Wall Street’s interest in bitcoin is growing quickly, aided by a raft of new tools and instruments designed to make trading of the digital currency easier and more familiar to investment professionals. A year ago, most traders and institutional money managers were highly skeptical about digital currency, if they knew about it at all, and viewed it almost exclusively through the prism of bitcoin’s well-publicized failures like Mt. Gox and Silk Road.
That was then. Fast forward twelve months, and despite bitcoin’s falling price and the continued regulatory debate, most buy-side denizens are not only informed about the basics of Bitcoin, but they’re increasingly interested in learning how it can complement their existing portfolio strategy as an uncorrelated, high-alpha asset class.
Several factors are responsible for driving this transformation. First, rapidly growing commercial and institutional appetite for bitcoin exposure has highlighted the need for financial products and services able to handle large positions, hedge risks and take advantage of bitcoin’s ample price volatility. Secondly, the Bitcoin ecosystem has become a venture-capital darling, with at least $295 million raised by startups since the start of the year (a record $96.5 million in October alone) and some $105 million raised in 2013.
Some of the biggest names in next-big-thing VC investing, like Andreessen Horowitz and Tim Draper, are placing big bets on digital currency. This influx of capital has enabled a large number of companies to develop software and platforms that replicate the trading experience familiar to most on Wall Street. Indeed, a number of applications are now available to track, chart, and analyze bitcoin as a financial instrument, not just as a unit of account. In turn, this has brought bitcoin out of the shadows and put it onto the trading desk in much the same manner as equity, fixed-income, commodity and derivative instruments. Even Bloomberg LP and Thomson Reuters have taken notice, and now include bitcoin pricing data & charts on their institutional trading platforms.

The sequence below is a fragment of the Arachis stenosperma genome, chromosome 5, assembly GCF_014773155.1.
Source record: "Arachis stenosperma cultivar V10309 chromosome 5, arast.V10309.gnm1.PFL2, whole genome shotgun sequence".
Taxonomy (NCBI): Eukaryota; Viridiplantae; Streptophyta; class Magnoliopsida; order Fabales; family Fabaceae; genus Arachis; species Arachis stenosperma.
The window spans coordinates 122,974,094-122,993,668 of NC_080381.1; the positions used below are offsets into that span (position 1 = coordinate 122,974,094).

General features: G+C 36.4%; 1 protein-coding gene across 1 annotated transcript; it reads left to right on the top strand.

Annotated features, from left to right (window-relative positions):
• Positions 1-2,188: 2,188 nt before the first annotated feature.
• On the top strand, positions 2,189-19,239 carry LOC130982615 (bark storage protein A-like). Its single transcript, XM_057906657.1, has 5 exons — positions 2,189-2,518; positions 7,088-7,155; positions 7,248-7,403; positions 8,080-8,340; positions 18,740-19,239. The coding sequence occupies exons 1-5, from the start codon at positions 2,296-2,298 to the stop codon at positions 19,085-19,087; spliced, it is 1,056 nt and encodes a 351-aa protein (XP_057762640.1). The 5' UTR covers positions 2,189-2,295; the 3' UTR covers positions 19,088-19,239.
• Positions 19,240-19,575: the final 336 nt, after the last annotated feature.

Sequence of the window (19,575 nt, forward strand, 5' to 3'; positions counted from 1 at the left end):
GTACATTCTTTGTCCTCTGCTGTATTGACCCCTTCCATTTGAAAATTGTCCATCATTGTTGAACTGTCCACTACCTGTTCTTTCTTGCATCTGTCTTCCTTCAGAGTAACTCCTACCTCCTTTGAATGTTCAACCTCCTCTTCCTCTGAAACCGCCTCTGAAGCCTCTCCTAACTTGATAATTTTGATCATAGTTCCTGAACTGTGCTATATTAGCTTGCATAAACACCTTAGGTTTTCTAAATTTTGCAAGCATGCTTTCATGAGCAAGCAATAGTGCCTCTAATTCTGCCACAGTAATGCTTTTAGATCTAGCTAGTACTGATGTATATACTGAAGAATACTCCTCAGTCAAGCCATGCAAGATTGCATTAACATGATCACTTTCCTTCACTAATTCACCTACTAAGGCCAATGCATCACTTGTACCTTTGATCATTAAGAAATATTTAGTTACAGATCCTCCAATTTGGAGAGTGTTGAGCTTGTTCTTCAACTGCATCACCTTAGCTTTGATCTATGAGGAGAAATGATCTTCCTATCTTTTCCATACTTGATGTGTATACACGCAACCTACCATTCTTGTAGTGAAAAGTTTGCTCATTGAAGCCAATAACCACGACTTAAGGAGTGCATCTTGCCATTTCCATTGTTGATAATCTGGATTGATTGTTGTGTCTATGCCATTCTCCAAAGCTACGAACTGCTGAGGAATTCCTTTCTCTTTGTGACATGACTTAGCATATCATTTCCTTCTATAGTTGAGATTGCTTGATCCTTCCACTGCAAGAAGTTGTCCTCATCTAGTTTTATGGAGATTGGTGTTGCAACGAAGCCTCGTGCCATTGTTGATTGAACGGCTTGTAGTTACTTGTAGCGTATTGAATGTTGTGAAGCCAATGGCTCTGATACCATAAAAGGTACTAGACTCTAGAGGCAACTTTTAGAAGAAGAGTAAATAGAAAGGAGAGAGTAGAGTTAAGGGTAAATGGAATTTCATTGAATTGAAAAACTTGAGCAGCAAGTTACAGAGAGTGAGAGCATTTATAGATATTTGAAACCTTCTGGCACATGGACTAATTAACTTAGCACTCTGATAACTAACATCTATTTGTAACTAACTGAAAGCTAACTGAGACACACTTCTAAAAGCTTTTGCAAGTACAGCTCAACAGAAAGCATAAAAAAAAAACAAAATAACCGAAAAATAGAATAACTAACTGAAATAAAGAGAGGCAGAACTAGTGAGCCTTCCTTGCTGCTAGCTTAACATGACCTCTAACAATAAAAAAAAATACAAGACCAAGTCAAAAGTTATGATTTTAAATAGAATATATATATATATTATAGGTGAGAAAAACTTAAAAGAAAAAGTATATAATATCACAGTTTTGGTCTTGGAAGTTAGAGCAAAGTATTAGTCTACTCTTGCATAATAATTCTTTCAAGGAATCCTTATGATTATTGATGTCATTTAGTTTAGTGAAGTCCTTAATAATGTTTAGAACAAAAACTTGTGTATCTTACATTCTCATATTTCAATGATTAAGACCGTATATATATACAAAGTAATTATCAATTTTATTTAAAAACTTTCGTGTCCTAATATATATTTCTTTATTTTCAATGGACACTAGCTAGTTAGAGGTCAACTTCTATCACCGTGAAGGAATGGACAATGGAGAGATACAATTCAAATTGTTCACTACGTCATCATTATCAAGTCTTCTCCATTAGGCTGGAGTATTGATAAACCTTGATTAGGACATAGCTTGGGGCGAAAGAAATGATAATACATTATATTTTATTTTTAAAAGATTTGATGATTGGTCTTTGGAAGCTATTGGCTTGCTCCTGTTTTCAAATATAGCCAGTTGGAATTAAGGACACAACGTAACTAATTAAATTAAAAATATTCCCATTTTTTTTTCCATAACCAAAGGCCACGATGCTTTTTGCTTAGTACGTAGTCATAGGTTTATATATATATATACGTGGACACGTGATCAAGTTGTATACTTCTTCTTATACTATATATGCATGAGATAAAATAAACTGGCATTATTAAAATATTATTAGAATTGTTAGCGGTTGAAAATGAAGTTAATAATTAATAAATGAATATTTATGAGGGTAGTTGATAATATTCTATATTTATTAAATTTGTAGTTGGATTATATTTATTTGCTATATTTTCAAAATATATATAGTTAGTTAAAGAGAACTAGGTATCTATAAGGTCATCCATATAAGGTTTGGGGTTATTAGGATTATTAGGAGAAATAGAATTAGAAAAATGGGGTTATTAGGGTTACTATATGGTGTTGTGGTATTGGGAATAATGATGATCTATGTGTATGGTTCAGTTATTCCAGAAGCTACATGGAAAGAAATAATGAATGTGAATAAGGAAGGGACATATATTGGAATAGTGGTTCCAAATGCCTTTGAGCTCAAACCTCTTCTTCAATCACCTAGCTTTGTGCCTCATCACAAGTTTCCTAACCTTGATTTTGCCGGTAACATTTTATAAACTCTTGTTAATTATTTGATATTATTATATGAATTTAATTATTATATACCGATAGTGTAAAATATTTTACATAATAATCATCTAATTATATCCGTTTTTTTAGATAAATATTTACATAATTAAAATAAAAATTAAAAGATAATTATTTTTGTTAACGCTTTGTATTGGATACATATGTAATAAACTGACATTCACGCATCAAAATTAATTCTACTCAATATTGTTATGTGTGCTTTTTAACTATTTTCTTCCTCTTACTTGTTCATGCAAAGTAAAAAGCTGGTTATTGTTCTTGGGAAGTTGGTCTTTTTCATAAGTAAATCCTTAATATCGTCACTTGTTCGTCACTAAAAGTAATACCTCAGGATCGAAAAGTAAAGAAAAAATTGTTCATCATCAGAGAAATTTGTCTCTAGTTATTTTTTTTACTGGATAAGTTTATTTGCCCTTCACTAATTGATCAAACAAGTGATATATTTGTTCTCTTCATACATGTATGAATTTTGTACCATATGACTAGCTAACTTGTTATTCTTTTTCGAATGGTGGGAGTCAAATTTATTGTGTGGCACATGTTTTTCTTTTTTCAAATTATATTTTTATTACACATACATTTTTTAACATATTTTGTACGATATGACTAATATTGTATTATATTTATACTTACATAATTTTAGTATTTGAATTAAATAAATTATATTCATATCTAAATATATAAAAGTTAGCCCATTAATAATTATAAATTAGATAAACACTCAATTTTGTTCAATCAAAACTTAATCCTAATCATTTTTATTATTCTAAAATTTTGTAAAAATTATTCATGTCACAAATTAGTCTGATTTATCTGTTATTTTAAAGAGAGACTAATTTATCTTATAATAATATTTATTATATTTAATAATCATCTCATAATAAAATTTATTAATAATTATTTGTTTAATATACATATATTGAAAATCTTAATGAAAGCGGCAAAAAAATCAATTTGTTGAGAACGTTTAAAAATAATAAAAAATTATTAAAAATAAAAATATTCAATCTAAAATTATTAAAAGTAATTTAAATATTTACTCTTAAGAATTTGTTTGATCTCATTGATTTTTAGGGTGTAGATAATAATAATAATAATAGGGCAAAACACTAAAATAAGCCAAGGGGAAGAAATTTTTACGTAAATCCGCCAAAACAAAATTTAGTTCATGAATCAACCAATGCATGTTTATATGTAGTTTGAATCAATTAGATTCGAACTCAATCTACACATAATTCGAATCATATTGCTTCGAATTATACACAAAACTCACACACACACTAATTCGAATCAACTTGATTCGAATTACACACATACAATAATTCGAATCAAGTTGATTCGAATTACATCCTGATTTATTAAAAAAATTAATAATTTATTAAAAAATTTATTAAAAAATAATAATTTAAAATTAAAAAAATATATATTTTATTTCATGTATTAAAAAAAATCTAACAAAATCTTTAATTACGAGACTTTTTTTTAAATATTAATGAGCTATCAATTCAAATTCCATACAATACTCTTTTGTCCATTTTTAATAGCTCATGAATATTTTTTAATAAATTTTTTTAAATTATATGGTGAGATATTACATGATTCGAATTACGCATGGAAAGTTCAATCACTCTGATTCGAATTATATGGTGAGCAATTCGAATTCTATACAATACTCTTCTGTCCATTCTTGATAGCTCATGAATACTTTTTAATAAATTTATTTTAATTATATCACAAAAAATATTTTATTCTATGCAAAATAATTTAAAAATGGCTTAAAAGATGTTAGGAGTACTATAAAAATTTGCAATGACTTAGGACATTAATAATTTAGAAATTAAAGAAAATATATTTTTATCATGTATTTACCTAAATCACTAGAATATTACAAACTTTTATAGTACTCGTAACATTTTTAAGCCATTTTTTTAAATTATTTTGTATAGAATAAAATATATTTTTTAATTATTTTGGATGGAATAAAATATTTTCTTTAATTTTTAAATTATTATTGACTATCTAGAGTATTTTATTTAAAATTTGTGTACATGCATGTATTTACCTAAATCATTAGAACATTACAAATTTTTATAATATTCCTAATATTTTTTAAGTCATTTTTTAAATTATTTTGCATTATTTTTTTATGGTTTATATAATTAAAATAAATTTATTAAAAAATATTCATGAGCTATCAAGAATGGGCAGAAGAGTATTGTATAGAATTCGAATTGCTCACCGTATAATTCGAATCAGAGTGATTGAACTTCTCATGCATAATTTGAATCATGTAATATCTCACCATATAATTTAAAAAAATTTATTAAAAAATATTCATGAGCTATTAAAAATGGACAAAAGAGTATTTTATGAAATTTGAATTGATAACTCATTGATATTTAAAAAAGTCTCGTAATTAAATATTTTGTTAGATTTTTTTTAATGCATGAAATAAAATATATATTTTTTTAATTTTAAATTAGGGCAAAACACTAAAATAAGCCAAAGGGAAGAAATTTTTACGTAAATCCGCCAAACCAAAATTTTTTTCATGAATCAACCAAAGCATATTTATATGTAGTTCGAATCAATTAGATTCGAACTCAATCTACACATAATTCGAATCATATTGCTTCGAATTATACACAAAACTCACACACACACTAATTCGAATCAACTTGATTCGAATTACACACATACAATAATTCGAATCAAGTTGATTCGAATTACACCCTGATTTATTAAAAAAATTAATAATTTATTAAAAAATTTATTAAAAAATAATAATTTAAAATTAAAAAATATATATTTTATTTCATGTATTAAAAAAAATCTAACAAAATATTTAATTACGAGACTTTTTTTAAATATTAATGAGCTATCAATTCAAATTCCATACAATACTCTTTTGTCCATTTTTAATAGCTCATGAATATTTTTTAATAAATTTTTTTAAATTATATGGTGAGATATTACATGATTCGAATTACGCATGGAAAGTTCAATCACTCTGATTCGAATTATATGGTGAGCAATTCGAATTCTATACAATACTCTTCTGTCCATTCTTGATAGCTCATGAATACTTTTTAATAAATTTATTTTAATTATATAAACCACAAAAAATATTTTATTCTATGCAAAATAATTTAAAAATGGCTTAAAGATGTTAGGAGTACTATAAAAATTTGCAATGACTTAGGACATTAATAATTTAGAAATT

Furthermore, bitcoin’s relatively low liquidity and high volatility have highlighted the need for more sophisticated hedging and trading tools. Robust margin capabilities, high-frequency trading algorithms, and derivative contracts have all been developed in the past year designed to both protect investors as well as provide ways to speculate on swings in bitcoin’s price. And perhaps most interesting to long-term observers of the digital currency ecosystem, these tools are increasingly being developed by Wall Street trading veterans interested in exploring bitcoin, as opposed to bitcoin technologists trying to build trading applications. The difference is subtle, but significant.
Volatility has been both a blessing and a curse for Bitcoin. While wide swings in the price of bitcoin against fiat currencies obviously offers a lot of potential to nimble traders, until recently there was a dearth of alternatives to merely trading in and out of this asset class. With the advent of the first generation of bona-fide derivative instruments able to provide both additional liquidity and a suite of tools to hedge risk beyond simply closing positions. Issues around clearing, settlement, borrowing and global market making notwithstanding, Wall Street’s interest has accordingly skyrocketed.